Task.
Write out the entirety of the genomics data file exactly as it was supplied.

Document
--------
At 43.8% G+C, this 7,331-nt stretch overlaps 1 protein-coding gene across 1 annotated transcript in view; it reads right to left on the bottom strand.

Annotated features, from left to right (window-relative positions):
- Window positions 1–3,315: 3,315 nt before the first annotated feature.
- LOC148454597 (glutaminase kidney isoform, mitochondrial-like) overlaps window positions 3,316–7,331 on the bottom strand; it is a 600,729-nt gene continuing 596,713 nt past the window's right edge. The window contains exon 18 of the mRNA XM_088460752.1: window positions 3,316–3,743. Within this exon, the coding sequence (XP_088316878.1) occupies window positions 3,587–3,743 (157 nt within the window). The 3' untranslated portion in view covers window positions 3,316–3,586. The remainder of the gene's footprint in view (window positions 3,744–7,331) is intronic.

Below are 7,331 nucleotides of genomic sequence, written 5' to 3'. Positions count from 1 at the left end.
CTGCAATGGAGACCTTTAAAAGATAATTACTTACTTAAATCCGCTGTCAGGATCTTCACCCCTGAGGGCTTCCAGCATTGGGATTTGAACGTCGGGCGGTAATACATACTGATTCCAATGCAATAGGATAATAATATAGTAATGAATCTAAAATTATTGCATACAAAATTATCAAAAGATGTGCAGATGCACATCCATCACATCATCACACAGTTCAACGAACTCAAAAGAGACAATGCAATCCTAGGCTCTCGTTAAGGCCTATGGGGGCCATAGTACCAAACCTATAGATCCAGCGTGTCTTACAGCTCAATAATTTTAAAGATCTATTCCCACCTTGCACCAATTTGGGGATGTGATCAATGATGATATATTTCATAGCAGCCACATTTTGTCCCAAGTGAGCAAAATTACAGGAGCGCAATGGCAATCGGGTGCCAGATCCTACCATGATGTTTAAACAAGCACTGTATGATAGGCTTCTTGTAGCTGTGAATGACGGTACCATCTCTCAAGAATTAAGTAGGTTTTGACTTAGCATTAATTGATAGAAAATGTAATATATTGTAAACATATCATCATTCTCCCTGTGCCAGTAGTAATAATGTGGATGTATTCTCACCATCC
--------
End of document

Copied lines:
At 43.8% G+C, this 7,331-nt stretch overlaps 1 protein-coding gene across 1 annotated transcript in view; it reads right to left on the bottom strand.

Annotated features, from left to right (window-relative positions):
- Window positions 1–3,315: 3,315 nt before the first annotated feature.
- LOC148454597 (glutaminase kidney isoform, mitochondrial-like) overlaps window positions 3,316–7,331 on the bottom strand; it is a 600,729-nt gene continuing 596,713 nt past the window's right edge. The window contains exon 18 of the mRNA XM_088460752.1: window positions 3,316–3,743. Within this exon, the coding sequence (XP_088316878.1) occupies window positions 3,587–3,743 (157 nt within the window). The 3' untranslated portion in view covers window positions 3,316–3,586. The remainder of the gene's footprint in view (window positions 3,744–7,331) is intronic.

Below are 7,331 nucleotides of genomic sequence, written 5' to 3'. Positions count from 1 at the left end.
CTGCAATGGAGACCTTTAAAAGATAATTACTTACTTAAATCCGCTGTCAGGATCTTCACCCCTGAGGGCTTCCAGCATTGGGATTTGAACGTCGGGCGGTAATACATACTGATTCCAATGCAATAGGATAATAATATAGTAATGAATCTAAAATTATTGCATACAAAATTATCAAAAGATGTGCAGATGCACATCCATCACATCATCACACAGTTCAACGAACTCAAAAGAGACAATGCAATCCTAGGCTCTCGTTAAGGCCTATGGGGGCCATAGTACCAAACCTATAGATCCAGCGTGTCTTACAGCTCAATAATTTTAAAGATCTATTCCCACCTTGCACCAATTTGGGGATGTGATCAATGATGATATATTTCATAGCAGCCACATTTTGTCCCAAGTGAGCAAAATTACAGGAGCGCAATGGCAATCGGGTGCCAGATCCTACCATGATGTTTAAACAAGCACTGTATGATAGGCTTCTTGTAGCTGTGAATGACGGTACCATCTCTCAAGAATTAAGTAGGTTTTGACTTAGCATTAATTGATAGAAAATGTAATATATTGTAAACATATCATCATTCTCCCTGTGCCAGTAGTAATAATGTGGATGTATTCTCACCATCC